“Hey bro, I am working in the field of Human Resource. Can I pursue my career in the field of Data Science or it is not for me?”
“Hello sir, I have 5 years of experience in software development, but I want to break into the path of data science. Is it still possible?”
“I have graduated recently sir and want to start my career in the field of data science. How to do it?”
And many more like this…
The questions might come from a diverse background, knocking on the door of data science, but the answer is straightforward. A BIG YES….
This article is all about answering this question.
But before answering this question, I will tell you the common mistakes which most of the data science freshers commit and regret later.
- Deep diving into theory — It will not only slow you down, but you might lose interest in data science. In addition, you don’t remember deep theory for long unless you are not revising it regularly. So, you should create a balance between theory and practical.
- Taking the complex popular problem at the beginning — “Facial recognition problem looks so cool, why not hit it first”. It will not only exhaust you but your naive approach without understanding fundamentals will make you out of focus. Hold your horses. Stay Calm and go for a systematic study. It will make your base stronger for complex problems.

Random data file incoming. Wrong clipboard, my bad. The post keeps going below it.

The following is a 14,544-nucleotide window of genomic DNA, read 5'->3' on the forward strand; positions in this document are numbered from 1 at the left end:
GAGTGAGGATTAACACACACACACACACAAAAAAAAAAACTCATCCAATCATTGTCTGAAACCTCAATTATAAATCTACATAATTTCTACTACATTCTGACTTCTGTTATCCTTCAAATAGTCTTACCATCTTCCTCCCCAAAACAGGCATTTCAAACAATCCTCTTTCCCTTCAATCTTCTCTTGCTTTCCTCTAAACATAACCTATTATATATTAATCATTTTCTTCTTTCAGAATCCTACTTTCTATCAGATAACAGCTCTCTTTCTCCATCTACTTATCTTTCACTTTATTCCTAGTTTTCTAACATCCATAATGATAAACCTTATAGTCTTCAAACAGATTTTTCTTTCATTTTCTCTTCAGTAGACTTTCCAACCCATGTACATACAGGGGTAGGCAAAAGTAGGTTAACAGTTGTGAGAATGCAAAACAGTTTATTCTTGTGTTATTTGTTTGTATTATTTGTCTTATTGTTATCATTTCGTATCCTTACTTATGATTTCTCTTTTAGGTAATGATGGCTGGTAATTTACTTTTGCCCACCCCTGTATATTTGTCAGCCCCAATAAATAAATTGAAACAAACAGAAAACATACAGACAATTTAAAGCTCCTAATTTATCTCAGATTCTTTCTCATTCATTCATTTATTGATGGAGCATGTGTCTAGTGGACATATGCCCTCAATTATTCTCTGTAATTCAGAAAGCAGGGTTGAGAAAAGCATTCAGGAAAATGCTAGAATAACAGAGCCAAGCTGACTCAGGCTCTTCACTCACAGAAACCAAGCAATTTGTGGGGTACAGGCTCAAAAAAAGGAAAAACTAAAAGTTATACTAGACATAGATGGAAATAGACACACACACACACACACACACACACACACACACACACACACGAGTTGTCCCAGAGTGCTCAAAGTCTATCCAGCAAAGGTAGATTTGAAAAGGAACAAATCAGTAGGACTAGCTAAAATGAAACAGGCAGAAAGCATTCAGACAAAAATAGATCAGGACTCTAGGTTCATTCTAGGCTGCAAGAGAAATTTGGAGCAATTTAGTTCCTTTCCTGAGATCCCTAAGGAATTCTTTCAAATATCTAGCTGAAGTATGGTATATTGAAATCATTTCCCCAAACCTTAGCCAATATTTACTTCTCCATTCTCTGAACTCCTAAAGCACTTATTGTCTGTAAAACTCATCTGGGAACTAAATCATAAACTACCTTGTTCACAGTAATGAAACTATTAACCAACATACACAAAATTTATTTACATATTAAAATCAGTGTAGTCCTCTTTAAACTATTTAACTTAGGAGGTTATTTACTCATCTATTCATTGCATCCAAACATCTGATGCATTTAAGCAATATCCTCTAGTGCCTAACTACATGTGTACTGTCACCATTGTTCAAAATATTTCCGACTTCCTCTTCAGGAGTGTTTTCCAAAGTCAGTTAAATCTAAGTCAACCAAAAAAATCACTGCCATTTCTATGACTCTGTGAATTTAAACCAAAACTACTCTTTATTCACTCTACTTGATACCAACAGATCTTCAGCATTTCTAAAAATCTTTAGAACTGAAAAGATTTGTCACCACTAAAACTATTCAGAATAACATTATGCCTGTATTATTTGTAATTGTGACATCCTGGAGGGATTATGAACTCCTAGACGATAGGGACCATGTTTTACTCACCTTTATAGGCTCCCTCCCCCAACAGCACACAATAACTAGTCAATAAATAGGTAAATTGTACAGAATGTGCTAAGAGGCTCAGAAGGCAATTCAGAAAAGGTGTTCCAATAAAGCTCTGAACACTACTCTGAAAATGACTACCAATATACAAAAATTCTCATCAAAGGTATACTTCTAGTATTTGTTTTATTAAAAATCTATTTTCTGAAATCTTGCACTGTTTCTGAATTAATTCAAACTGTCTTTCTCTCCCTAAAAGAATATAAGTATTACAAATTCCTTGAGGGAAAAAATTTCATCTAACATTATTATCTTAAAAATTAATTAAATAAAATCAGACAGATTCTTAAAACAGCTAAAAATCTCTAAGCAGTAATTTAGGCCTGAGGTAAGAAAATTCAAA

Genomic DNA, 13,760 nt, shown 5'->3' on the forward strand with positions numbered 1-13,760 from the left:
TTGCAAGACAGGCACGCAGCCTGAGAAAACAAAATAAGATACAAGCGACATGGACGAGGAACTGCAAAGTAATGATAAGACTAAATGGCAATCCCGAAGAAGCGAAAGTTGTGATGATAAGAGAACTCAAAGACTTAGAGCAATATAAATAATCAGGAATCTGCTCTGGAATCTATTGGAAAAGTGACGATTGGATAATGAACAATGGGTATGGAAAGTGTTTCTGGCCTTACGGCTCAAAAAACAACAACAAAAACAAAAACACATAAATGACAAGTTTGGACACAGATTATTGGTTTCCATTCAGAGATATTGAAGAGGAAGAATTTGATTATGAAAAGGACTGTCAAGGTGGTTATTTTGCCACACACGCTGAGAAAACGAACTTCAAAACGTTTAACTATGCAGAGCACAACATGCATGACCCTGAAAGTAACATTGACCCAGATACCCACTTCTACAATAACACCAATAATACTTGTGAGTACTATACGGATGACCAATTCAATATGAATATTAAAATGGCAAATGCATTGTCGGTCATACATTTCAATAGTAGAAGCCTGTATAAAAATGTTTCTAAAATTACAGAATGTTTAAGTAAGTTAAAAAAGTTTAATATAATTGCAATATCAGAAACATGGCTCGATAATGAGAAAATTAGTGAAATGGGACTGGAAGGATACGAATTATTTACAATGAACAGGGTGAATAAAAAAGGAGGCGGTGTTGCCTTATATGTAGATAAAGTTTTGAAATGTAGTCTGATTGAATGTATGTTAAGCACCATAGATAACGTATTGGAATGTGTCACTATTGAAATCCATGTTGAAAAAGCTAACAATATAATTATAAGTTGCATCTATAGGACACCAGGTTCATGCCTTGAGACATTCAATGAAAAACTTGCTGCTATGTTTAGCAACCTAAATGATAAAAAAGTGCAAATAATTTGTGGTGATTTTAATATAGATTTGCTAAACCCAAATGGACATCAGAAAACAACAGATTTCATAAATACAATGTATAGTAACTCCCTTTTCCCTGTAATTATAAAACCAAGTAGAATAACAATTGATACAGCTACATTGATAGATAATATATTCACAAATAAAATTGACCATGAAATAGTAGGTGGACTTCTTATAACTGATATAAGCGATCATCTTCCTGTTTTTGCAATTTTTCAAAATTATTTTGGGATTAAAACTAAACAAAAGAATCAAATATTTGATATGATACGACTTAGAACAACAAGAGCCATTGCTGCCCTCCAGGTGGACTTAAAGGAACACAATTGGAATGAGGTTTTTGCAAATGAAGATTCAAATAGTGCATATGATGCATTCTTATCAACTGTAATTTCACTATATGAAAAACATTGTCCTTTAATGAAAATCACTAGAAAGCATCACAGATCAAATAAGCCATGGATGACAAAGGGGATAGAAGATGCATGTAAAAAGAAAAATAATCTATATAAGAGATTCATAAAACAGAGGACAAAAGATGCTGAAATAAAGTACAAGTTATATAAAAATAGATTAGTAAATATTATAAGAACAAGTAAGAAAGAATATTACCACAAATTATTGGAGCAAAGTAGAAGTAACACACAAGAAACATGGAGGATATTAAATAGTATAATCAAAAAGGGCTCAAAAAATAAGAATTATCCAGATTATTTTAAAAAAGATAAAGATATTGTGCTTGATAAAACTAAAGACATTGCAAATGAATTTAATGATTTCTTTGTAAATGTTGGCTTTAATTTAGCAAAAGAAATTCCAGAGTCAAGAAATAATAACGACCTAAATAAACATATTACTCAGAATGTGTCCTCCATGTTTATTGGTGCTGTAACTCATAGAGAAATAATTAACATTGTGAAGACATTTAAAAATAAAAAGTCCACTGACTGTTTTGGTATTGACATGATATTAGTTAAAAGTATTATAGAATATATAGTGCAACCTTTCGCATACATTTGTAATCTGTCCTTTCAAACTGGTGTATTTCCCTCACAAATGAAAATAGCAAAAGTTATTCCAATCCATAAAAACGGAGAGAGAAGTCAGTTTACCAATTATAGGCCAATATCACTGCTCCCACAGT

- Juggle between programming language — “Let’s learn Python as well as R. I heard both are in high demand in the job market”. It might be true. But if you put your legs on two boats, you will eventually fall. Even in the corporate world, data scientists generally focus on training themselves in one particular language and try to excel in it. Another language, if required, could be learned easily if one is an expert in one of the data science programming languages.
- Who cares about Statistics — “Just code, why to study Statistics”. Without understanding the logic behind machine learning, simply coding will make you a developer, not a data science practitioner. The foundation of all machine learning lies here. Don’t underestimate the power of common statistics. It helps you understand…